A little more about the Southwestern Insane Asylum

First, another fun tidbit from Google Books, from a 1916 publication called
The Institutional Care of the Insane in the United States and Canada, Volume 3:

It does sound very well-intentioned. A “delightful resting place”! Terrazzo floors!  And notice Dr. MacGregor’s tenure in the list of superintendents.

I hope when I go back through the family files I can find out more about the MacGregors’ and Jamesons’ experiences living on the asylum grounds, especially from the standpoint of the children—if they indeed lived there: other than Amaryllis’s note, which only mentions the adults living there, I have no evidence either way. You’d think that if your earliest childhood memories were of living at an insane asylum, you’d mention it once in a while. Then again, if during its first ten years of operation the facility lived up to the pastoral nineteenth-century philosophies about asylums, maybe the overall experience was just pleasantly unremarkable.

Here’s an interesting Oliver Sacks piece about the early asylums:

These first state hospitals were often palatial buildings, with high ceilings, lofty windows, and spacious grounds, providing abundant light, space, and fresh air, along with exercise and a varied diet. Most asylums were largely self-supporting and grew or raised most of their own food. Patients would work in the fields and dairies, work being considered a central form of therapy for them, as well as supporting the hospital. Community and companionship, too, were central—indeed vital—for patients who would otherwise be isolated in their own mental worlds, driven by their obsessions or hallucinations. Also crucial was the recognition and acceptance of their insanity by the staff and other inmates around them.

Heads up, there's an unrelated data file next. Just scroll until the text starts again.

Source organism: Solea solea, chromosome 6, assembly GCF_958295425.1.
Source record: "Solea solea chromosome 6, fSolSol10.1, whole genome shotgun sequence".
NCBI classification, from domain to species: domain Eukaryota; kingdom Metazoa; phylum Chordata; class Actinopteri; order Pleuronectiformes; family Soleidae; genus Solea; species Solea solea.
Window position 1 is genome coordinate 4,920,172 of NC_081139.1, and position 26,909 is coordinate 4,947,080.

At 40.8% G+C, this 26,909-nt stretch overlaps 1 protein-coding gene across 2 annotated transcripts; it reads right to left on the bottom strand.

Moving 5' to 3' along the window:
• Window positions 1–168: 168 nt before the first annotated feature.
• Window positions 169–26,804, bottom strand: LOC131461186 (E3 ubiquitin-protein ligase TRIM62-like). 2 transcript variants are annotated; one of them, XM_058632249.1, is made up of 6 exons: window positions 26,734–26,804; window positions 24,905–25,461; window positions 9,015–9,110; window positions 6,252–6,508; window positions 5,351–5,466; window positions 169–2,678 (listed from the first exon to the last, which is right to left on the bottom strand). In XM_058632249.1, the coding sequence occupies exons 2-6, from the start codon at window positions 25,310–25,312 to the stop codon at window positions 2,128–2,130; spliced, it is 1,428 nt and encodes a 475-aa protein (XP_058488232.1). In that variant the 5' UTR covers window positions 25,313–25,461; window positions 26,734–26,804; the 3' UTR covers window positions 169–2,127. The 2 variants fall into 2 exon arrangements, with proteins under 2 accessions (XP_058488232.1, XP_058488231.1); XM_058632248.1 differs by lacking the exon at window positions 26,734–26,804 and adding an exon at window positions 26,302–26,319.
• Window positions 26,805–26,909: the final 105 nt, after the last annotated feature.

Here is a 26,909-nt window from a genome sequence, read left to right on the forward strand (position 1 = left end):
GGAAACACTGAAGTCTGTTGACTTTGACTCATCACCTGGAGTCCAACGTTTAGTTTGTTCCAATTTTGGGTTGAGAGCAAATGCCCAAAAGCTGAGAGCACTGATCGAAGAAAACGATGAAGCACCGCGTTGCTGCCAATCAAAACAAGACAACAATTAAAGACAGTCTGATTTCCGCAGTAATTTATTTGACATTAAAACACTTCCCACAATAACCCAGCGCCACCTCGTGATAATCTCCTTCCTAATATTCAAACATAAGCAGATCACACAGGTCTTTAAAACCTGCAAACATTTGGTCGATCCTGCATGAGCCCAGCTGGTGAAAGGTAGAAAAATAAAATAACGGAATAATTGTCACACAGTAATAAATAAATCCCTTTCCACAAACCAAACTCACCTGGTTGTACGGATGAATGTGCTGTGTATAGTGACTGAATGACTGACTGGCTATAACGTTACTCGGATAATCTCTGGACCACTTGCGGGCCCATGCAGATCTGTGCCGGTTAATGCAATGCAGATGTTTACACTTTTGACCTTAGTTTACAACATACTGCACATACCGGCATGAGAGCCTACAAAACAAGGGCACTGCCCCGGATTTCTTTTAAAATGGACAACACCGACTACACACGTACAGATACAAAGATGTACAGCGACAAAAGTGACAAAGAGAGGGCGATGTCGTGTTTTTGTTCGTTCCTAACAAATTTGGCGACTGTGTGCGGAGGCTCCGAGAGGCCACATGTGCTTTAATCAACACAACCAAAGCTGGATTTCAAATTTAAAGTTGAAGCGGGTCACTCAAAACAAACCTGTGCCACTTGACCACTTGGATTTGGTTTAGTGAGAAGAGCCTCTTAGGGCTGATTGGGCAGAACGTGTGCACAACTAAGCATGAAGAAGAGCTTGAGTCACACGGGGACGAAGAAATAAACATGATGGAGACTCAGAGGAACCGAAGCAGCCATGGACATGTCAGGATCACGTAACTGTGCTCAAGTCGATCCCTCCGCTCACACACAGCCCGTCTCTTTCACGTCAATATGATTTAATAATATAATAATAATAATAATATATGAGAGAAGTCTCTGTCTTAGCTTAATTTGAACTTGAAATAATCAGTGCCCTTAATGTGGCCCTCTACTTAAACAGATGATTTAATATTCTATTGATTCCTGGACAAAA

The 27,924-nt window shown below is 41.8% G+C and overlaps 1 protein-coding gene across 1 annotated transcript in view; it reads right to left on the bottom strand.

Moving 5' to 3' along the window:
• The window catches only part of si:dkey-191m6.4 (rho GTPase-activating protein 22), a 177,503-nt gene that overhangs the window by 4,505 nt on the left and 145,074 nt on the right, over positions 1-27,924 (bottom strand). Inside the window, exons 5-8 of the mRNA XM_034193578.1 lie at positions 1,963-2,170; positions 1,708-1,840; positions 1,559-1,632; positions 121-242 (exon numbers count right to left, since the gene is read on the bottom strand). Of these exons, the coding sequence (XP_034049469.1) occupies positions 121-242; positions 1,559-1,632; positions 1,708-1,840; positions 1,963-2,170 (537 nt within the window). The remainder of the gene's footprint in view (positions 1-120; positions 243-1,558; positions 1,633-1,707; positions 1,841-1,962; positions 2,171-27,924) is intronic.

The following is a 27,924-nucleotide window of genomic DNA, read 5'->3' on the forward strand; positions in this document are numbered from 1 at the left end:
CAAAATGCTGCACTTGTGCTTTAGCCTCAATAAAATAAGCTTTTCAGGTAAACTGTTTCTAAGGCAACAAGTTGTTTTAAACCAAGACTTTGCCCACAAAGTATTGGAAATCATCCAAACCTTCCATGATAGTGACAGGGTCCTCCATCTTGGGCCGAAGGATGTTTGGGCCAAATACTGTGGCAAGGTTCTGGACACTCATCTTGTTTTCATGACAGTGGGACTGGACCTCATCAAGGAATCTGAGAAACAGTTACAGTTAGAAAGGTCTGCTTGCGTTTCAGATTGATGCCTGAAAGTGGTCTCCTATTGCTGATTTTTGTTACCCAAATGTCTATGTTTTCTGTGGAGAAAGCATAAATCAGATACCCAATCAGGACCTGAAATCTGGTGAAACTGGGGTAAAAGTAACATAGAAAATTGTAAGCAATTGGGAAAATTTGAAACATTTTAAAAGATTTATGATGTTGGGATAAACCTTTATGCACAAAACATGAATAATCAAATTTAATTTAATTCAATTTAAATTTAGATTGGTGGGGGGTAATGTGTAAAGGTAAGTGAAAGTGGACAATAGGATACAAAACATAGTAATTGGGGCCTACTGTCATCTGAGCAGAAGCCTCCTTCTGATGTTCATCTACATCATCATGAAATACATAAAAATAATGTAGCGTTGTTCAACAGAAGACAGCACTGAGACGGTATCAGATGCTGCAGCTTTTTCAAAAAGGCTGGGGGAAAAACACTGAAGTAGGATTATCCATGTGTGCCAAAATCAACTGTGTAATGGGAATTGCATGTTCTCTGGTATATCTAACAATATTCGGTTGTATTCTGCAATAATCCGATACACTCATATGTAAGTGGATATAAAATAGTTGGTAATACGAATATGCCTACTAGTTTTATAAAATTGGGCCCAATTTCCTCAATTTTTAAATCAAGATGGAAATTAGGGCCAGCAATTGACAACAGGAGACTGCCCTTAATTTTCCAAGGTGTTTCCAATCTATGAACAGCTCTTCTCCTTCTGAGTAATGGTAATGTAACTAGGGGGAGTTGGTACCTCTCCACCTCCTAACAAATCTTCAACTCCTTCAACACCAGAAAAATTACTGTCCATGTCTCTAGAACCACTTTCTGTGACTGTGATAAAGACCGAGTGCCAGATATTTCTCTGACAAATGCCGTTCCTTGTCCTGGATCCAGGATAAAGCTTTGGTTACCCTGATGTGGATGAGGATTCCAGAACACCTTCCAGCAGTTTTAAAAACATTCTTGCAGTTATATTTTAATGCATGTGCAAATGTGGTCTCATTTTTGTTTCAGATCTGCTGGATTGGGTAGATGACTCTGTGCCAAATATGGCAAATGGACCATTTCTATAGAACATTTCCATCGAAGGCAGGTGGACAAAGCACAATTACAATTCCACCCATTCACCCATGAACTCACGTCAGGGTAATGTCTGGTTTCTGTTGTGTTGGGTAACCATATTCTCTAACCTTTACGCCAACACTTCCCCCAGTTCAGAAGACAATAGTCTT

There’s also a great photo and blog entry about Southwestern here, and an unusual 1909 photo here.

The asylum eventually became the San Antonio State Hospital, which still operates today at the same location, though the original hospital buildings have been replaced with newer structures. Don’t fall for the claims that it’s now a creepy haunted ruin. The decrepit buildings in those pictures (and on YouTube, and countless message boards) are from the Bexar County Home for the Aged, a poorhouse which opened in 1915 and later included a boys’ home and TB sanitarium. At some point after the property was abandoned there developed an urban myth that the place was the old Southwestern Insane Asylum, because who doesn’t love the idea of a deserted haunted loony bin?  Some write-ups of the site actually borrow facts from the state hospital’s history, but of course they’re bullshit. I will admit to getting just a little excited at the thought that my great-great grandparents’ old stomping ground was a PARANORMAL HOT SPOT BOOoooOOOOOooo but then I figured out the real story.

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